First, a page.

Review Date: 02/28/16
Visit Dates: (11/28/14) (05/xx/15) (07/22/15) (11/23/15) (11/30/15) (02/23/16)
Right on the main drag in a commercial stretch of Medford is Snappy Pattys, a small joint with a few hightop tables near the window, a few regular tables just inside the door and a bar that seats about a dozen. The artwork is a modern take on paint-by-numbers, with portraits of pop culture figures from the 1940s to the 1970s.
The menu goes a little deeper than just burgers, but that's the main attraction, all offered on house baked brioche.
The patty sizes vary. The namesake Snappy Pattys ($2.50 each) are 2-ounce mini burgers served at lunch and dinner (but not weekend brunch, which lasts until 3:00PM). The Lunch Burger ($10 with fries), jumping up to 6 ounces, is available seven days a week at lunchtime and brunchtime. The Dinner Burger climbs to 10 ounces, and as you might guess, it's served seven days a week at dinnertime and beyond.
The Bun / Bread
For the Snappy Pattys, they bake a mini loaf of olive oil brioche that has the same (lack of) density of whitebread, but with much more structural integrity and flavor. The loaf is divided into six slices of about pinky finger thickness. They're griddled in butter to crisp them up and add some welcome richness while remaining appealingly delicate.
These griddled slices of brioche are among the best housings I've ever had, especially now that the patties have increased from 1.6 ounces to 2.0 ounces. In the early days, the bread-to-beef ratio was off, dwarfing the beef. Nowadays, it's just right.
For the lunch and dinner burgers, the olive oil brioche takes on a bun form. I still like the flavor and density, but both on early and recent visits, it was simply too much; the beef gets a little lost in there. Those visits tried the lunch burger but not its more sizable sibling, so I'm guessing the heftier patty on the dinner burger stands up much better.
All of the patties use grass fed, hormone-free beef with a chuck-sirloin blend to achieve leanness. There's nothing exotic in the blend, but it's just beefy enough to get your attention. They're griddled to get a nice crust, and the leanness doesn't stop them from being juicy inside, especially on the larger format.
The mini patties have shown dramatic improvement in this regard. They not only got lost within the bread in the early going, but were dry in the center as well. Today, they're plump and reliably juicy, thanks to both the size change (2.0 ounces now, a 25% increase starting in late summer or early fall of 2015) and that they're now being hand-formed in house to leave them a little looser. They can even be ordered medium rare now.
Lettuce, tomato and a thin slice of raw onion come standard on the larger burgers and get the job done without any fanfare. Ditto the bacon and cheese; they're handled competently without any points added or deducted.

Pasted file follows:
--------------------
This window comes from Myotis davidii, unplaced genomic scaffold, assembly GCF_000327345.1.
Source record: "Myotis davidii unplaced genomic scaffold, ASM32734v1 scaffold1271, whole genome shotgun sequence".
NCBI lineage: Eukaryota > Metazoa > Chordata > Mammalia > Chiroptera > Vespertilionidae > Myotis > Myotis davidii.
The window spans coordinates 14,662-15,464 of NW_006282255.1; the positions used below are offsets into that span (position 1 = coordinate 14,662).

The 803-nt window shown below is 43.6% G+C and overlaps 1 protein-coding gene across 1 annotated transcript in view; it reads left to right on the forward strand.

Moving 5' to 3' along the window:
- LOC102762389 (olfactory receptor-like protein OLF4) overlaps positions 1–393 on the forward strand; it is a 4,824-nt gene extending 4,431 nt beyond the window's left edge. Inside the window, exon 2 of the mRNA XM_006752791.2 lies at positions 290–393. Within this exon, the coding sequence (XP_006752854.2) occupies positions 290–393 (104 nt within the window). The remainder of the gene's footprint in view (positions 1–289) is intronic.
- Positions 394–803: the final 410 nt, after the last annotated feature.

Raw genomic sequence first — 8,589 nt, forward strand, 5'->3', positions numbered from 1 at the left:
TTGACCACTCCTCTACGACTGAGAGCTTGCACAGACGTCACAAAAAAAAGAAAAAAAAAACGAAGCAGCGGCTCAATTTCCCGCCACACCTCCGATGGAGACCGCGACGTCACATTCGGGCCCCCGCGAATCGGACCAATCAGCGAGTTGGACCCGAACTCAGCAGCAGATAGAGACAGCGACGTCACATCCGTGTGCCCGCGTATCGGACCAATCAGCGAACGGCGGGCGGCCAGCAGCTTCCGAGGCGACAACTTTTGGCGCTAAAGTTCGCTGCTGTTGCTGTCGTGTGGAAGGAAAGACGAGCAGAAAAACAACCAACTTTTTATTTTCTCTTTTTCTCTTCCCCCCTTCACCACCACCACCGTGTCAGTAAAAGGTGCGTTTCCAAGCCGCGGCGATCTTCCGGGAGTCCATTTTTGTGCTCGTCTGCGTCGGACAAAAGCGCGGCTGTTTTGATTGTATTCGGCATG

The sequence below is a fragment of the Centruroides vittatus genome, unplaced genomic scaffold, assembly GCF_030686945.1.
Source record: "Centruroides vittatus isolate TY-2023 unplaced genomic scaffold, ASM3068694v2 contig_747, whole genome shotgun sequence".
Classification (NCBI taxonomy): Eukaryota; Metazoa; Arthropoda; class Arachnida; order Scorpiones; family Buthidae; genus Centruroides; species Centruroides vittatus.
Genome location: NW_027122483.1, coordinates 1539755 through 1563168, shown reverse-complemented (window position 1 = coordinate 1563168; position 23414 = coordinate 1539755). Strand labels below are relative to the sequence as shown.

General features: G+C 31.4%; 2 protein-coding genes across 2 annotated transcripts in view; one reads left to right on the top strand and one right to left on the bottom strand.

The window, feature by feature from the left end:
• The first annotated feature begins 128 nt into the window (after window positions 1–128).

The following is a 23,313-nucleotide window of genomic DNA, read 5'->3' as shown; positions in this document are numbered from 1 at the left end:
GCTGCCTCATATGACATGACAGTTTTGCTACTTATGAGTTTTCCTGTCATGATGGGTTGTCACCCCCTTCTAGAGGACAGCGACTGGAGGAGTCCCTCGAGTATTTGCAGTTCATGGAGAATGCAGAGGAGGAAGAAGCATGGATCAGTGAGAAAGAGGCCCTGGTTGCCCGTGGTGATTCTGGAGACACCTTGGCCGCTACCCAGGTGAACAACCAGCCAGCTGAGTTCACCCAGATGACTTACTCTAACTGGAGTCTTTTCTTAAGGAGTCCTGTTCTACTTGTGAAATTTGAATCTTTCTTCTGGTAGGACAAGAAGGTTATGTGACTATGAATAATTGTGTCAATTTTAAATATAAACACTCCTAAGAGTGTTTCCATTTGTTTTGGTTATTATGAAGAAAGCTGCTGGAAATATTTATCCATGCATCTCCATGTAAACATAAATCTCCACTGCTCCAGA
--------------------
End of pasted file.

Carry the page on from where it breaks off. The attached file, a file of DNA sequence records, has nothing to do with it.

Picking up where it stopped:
Again, it's the smaller Snappy Pattys where the flourishes come in and the execution is at a higher level. There are five configurations, plus an option to get it plain. If you choose three of the same kind, it's $6.95 for the trio instead of $2.50 each, but live a little and experiment.
Original - American, Ketchup, Dill Relish
BBQ - Colby, Bourbon Bbq, Pickled Onion
Californian – Havarti, Avocado Mayo & Tomato
Texan - Young Cheddar, Bacon Secret Sauce
Mexican - Ancho Cheese, Pico De Gallo
Plain – On House Baked Olive Oil Brioche
The flavors of the Original will take you back to your first try at McDonald's, with much higher quality in every component. I'm a fan of the Texan and the Mexican, so I stick with those for the best flavor punch The spread is applied liberally enough to taste it, but conservatively enough to let the beef shine. Note that on the Texan, the bacon is subtle and weaved into the sauce; you're not going to taste or feel large strips of bacon, but you'll taste some intriguing flavor. Also note that you can request any of these on the larger format burgers as well, as I did with the Texan sauce on my most recent Lunch Burger.
The generous serving of "buttermilk fries" (especially on the plate with the larger burgers) have also improved. Limp in the early going, they now usually come in crisp and hot, with above-average potatoey flavor. I have not tried the fontina and pancetta tater tots, but it's pencilled in for next time and may be the wiser choice.
Buttermilk Fried Chicken: This is a hidden gem. The $9 appetizer gets you a good sized bowl of chicken both on the bone and off, all of it with an extra crunchy coating and a light application of sauce that brings honey sweetness, some added heat and hints of Caribbean spices. The pieces are small enough for easy sharing but large enough to ensure interiors that are moist and tender. They serve molassesy barbecue sauce on the side for dipping, but it's not needed—this chicken is just right as is.
It may be a little tight, but there's free parking in back. Meters out front are attainable but confusing, so bring quarters and allow extra time to figure out the system.
The Bottom Line
Now that the bread-to-beef ratio is perfected on the Snappy Pattys, go for the masterpieces in small packages that are among my favorite burger bites ever. The texture, flavor and balance are all fine-tuned to yield the perfect burger snack that will lead to cravings. The larger burgers are okay, but a little bread-heavy and not at the same level. Don't sleep on the fried chicken; it should be a must on your first visit. And if your last visit was before late summer of 2015, visit again to see the improvement.
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